But Jones butted heads both publicly and privately with the UFC during contract talks after Ngannou became champ. Jones tweeted that an offer in the $8 million to $10 million range would be “way too low for a fight of this magnitude.”
Last May, Jones hired Schaefer as his adviser. Schaefer, who now leads the boxing organization Probellum, has had a friendly relationship with White for years and came into the fold confident he could get a deal done.
The UFC, however, went in a different direction that didn’t even include Ngannou, after he informed them he would not be ready in time for that date on a short turnaround due to a previously scheduled trip back to his home in Cameroon.
The promotion booked Gane against Lewis for the interim title at UFC 265 last August, a fight that Gane won to set up a title unification bout with Ngannou, his former teammate at MMA Factory in Paris. The rich backstory between the two men, including Ngannou’s ongoing feud with Gane’s coach (and Ngannou’s former mentor) Fernand Lopez, made it easy for the UFC to keep Jones in limbo for another title fight.
Meanwhile, just hours after he was inducted into the UFC Hall of Fame for his epic 2013 fight with Alexander Gustafsson, Jones was arrested Sept. 24 in Las Vegas for felony tampering with a vehicle and misdemeanor domestic battery. Jones took a nolo contendere plea last month and got off without jail time. It was the latest in a string of outside-the-cage issues for the legendary fighter that include a felony hit-and-run charge, several DUI arrests and two failed drug tests.
The September arrest got Jones suspended from his JacksonWink MMA gym in Albuquerque, New Mexico, where he has spent his entire, 14-year UFC career. Although JacksonWink coaches Greg Jackson and Brandon Gibson still intend to coach him, Jones has also started to visit Fight Ready in Scottsdale, Arizona, where he is working with former UFC double champion Henry Cejudo and coaches Eric Albarracin and Eddie Cha. Jones’ next training camp could be split between Albuquerque and Scottsdale.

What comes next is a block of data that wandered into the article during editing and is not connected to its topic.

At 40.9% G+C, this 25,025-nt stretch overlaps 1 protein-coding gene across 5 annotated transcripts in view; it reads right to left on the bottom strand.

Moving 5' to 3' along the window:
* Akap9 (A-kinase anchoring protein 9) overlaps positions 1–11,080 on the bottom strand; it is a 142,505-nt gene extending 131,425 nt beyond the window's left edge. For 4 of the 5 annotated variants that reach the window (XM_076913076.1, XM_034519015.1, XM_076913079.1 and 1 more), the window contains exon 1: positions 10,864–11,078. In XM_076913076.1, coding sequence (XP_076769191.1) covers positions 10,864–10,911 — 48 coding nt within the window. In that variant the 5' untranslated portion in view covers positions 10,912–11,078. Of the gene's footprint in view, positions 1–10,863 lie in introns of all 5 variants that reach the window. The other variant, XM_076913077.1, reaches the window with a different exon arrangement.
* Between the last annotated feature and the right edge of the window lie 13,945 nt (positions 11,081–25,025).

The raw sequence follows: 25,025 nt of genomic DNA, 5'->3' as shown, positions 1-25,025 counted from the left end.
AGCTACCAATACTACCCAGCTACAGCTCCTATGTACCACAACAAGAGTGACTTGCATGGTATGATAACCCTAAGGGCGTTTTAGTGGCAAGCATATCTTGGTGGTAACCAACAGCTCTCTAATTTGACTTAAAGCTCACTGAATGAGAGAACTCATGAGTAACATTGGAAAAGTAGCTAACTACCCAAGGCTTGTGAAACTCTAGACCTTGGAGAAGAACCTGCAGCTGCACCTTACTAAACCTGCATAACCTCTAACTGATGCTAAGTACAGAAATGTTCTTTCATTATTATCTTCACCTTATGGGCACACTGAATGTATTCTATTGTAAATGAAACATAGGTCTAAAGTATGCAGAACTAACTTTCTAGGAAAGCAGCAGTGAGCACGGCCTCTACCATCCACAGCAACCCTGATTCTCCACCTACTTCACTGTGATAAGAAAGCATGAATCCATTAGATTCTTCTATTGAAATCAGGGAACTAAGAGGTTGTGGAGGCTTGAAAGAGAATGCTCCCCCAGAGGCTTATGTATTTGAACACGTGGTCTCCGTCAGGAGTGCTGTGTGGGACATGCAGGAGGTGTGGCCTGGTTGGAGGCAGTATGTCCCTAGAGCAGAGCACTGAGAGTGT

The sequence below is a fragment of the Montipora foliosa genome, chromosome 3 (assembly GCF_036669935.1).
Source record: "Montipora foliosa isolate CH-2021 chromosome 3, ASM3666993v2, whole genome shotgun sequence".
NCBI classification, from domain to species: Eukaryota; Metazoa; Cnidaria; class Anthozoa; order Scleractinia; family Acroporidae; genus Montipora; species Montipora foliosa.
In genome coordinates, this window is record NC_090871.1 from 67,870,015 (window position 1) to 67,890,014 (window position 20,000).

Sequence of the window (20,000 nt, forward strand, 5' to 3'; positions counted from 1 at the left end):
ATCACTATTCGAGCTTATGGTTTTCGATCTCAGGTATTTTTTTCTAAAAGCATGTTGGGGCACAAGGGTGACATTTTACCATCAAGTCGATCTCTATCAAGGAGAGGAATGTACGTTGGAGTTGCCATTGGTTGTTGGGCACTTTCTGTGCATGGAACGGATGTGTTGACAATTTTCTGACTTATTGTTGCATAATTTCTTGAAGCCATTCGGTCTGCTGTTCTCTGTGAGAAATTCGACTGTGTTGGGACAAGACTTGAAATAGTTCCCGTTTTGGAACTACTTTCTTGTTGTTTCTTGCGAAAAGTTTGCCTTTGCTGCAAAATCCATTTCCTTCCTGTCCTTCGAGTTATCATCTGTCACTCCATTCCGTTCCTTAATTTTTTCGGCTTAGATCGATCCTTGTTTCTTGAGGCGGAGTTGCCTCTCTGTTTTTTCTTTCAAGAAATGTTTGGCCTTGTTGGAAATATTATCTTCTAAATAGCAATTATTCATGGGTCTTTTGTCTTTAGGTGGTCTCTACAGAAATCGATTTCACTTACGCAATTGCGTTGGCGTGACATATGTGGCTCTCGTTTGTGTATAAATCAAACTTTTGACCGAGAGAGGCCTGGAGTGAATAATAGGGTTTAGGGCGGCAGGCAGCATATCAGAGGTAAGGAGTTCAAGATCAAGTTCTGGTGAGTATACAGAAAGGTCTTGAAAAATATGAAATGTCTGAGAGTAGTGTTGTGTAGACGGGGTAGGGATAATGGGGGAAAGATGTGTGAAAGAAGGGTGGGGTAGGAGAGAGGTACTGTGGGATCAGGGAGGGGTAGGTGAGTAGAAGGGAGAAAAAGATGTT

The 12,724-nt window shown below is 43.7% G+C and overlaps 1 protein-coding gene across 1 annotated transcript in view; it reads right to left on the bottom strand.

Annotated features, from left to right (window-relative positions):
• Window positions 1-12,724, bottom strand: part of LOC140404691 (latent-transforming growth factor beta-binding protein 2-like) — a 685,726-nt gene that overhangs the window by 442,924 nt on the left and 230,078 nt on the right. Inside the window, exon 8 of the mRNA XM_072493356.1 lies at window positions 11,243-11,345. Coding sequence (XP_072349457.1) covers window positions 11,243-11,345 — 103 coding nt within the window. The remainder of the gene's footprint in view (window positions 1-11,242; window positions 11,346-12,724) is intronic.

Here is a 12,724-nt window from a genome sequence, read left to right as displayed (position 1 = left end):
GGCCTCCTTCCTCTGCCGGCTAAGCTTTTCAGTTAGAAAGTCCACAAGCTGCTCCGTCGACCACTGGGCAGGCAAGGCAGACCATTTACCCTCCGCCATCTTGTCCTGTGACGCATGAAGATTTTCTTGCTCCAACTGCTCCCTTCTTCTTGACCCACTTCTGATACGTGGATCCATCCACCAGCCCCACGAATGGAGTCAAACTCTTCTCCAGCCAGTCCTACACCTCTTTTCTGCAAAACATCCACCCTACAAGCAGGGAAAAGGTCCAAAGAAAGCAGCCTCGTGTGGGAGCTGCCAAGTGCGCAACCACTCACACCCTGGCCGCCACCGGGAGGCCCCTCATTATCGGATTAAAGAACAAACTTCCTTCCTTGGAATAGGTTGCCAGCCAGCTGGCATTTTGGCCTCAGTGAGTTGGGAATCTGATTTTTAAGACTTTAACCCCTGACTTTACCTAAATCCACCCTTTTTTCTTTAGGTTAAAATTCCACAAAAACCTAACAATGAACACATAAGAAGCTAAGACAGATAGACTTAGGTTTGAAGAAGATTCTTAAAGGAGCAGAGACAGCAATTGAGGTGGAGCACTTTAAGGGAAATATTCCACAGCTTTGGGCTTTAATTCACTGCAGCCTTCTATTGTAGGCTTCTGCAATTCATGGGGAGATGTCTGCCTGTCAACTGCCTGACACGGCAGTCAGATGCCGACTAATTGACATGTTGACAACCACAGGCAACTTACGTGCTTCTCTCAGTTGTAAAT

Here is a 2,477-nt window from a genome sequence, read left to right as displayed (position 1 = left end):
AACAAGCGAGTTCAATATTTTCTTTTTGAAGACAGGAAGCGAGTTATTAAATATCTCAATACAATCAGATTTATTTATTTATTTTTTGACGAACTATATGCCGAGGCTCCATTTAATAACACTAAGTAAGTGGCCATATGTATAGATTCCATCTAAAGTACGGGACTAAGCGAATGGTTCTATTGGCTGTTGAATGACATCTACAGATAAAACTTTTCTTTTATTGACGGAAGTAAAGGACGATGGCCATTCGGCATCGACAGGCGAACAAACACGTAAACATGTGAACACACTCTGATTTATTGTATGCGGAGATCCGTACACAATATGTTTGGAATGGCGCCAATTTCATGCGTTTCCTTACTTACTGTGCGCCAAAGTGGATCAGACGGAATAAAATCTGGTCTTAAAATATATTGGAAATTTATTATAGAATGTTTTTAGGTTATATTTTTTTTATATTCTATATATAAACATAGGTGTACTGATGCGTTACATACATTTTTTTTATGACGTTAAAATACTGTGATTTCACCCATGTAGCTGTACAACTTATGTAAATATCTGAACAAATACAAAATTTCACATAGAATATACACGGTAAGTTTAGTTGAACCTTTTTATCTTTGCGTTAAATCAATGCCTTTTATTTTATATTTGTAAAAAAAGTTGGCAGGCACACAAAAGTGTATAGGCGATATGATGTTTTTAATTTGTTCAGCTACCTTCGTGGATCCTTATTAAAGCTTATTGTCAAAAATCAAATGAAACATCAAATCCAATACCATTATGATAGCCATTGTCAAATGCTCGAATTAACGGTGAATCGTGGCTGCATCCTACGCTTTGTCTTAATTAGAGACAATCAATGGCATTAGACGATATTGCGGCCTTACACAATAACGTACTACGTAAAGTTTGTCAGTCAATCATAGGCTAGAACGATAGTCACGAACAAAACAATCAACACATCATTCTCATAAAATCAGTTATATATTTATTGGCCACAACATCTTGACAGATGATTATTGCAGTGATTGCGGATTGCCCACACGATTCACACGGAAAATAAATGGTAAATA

“He has this God-given ability that’s second to none,” Cejudo told ESPN. “But the crazy thing about Jon Jones and him coming out here and seeing what we have to offer him, there’s so much room for him to grow still. It’s a trip. I almost feel like he’s become a world champ just based on ability. Just based on his attributes and things like that — he’s a winner.”
Jones (26-1, 1 NC) is arguably the greatest UFC champion ever, in any division. He held the UFC light heavyweight title on and off for about a decade, only losing it due to outside-the-cage issues. Jones’ only loss came in 2009 via disqualification in a fight against Matt Hamill that he was absolutely dominating.
The New York native’s résumé is unmatched. He’s unbeaten in a UFC record 18 straight fights, is tied for the most title defenses in UFC history with Demetrious Johnson with 11 and has the most wins ever in UFC title fights with 14. Jones owns wins over former or current UFC champions Mauricio “Shogun” Rua, Quinton “Rampage” Jackson, Lyoto Machida, Rashad Evans, Vitor Belfort, Glover Teixeira and Daniel Cormier.
With all of those accolades and his popularity, Jones seems like a no-brainer for the next UFC heavyweight title shot, if the two sides can come to an agreement. If a deal with Ngannou can be brokered, Ngannou vs. Jones would be one of the biggest pay-per-view main events of the year and, with the right promotional efforts, one of the top ones ever.
But again, when it comes to Jones, things don’t always go exactly as planned. There are still more questions about the future of the heavyweight division, even after Ngannou’s win over Gane, and they come straight from the top brass at UFC.
“I don’t feel confident in saying Jon Jones is next and not because I think he’s unreliable,” White told Okamoto last week. “It’s because I honestly don’t know what Jon Jones wants to do next. I think Jon is gonna watch this fight and he’ll decide maybe he doesn’t fight at heavyweight. Maybe he goes back and tries to regain the light heavyweight championship. I honestly don’t know the answer to that question.”